Use JavaScript Now to Access Many Google APIs

JavaScript has been one of the most talked languages this year. It rules not only on the client-side, but has also made significant inroads into server side architectures, especially if you consider the mind share that Node.js received this year. It will not be a surprise if API vendors put a JavaScript API on top of their list next year as part of their client libraries. Google, whose APIs are among the most integrated, has made a jump on the trend and released an Alpha version of its JavaScript client Library for Google APIs.

The JavaScript Client Library was announced at the Google Code blog and the focus is clearly on not just making it easier for developers to use the Google APIs, but also addressing a missing part in the client libraries. For a while now, client libraries were provided in various programming languages like Java, PHP and Python but with the browser is getting powerful and JavaScript going mainstream. Releasing the JavaScript Client Library was simply the next logical step for Google.

The library gives access to all APIs listed in the Google API Explorer and supports multiple browser environments and OAuth 2.0. To use the library, you will need to get have a developer key for the API that you wish to use. This can be obtained from the Google APIs console.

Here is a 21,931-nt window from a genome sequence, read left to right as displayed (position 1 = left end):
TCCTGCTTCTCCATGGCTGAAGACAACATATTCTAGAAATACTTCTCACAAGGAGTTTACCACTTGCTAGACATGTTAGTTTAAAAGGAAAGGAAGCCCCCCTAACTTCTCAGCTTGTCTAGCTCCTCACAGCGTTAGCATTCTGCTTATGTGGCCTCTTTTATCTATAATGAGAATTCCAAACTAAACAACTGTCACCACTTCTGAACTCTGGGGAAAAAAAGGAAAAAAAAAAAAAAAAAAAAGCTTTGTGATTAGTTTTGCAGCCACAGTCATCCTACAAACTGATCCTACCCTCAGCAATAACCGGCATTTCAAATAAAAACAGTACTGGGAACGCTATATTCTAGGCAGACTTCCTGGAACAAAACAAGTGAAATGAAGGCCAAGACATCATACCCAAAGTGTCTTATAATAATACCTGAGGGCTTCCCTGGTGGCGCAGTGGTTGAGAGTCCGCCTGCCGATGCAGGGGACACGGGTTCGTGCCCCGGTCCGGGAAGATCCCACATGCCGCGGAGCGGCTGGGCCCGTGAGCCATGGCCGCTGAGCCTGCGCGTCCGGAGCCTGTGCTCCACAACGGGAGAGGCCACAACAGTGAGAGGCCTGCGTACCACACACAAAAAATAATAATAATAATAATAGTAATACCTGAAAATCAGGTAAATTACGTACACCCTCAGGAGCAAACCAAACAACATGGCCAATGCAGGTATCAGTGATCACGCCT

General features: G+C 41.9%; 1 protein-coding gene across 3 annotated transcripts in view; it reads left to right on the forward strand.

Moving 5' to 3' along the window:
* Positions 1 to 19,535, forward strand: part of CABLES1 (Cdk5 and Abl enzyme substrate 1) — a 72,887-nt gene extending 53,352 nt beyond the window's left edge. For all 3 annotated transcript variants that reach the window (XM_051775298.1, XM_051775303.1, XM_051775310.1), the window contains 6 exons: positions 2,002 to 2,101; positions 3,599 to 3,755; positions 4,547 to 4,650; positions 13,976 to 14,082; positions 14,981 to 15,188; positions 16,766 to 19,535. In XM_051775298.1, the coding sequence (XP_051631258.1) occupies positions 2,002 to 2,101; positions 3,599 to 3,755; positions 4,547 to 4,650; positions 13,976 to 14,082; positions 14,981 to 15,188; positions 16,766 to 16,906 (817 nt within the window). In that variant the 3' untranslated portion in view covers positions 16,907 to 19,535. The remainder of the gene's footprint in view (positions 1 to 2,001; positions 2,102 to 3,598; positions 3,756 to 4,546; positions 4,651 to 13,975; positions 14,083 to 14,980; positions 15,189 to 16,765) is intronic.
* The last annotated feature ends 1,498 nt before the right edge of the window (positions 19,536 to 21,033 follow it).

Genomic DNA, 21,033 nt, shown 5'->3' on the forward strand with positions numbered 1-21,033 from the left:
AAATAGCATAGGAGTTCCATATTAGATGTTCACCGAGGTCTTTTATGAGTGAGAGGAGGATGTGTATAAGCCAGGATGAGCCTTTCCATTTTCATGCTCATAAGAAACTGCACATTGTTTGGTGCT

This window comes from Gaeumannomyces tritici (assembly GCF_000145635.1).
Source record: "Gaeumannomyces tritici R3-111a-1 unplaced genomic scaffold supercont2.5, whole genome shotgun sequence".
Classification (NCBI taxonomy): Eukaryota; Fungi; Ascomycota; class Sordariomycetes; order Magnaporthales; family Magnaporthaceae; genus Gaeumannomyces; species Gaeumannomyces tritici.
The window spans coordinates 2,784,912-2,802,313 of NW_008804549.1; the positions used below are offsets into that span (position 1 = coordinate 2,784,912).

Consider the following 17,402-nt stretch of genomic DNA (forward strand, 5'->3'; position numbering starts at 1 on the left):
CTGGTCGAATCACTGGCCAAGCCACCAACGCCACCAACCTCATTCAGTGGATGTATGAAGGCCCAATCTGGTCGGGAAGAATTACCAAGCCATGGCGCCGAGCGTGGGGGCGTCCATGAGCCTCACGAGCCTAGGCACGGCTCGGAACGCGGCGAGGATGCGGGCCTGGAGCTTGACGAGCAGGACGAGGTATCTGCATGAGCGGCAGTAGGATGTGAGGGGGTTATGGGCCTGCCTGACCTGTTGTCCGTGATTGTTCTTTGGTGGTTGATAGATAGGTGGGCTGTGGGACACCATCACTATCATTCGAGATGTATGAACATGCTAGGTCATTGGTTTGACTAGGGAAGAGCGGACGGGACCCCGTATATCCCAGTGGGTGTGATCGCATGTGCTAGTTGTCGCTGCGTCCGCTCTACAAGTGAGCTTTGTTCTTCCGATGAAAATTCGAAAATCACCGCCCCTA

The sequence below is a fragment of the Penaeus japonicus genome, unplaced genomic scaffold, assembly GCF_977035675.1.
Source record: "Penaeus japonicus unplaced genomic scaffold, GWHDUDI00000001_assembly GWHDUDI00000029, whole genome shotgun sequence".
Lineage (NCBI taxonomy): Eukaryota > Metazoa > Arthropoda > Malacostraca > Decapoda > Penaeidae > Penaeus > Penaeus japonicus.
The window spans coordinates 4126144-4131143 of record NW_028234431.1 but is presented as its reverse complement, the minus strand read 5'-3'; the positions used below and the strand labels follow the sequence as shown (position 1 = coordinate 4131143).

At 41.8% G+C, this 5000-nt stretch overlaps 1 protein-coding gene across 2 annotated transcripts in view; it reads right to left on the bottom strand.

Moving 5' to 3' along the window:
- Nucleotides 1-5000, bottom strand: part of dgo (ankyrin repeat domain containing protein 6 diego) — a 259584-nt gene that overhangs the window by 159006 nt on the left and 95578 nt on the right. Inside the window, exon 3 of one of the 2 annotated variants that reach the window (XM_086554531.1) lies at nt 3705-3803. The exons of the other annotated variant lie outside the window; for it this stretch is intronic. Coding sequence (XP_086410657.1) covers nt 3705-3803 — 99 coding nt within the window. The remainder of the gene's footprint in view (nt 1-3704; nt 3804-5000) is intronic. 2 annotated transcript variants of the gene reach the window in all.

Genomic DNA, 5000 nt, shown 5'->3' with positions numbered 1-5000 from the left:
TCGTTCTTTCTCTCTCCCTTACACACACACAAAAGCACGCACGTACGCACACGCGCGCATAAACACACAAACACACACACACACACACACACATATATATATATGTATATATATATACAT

The Project home page for the library provides a Getting Started guide, Reference Documentation and Samples. The Getting started guide contains a straightforward example demonstrating the usage of the API. You simply need to load the library for the Google API that you plan to use, provide your key and make the client requests to the respective endpoints. A Callback in your request will be invoked with the results of the request. The Google Apps Blog has a post where they have demonstrated how to use the library to access the Google Calendar API.

The Javascript Client library is a great step forward and opens up the Google APIs to a much larger segment of developers who are more comfortable with traditional Front-end languages rather than a high level programming languages. It could eliminate the need for server side code in several cases.  The library is currently in alpha, so expect changes to happen. The JavaScript Client User Group should be a good group to be a part of to keep updated on its development.

The ProgrammableWeb directory lists 93 Google APIs and 287 JavaScript APIs.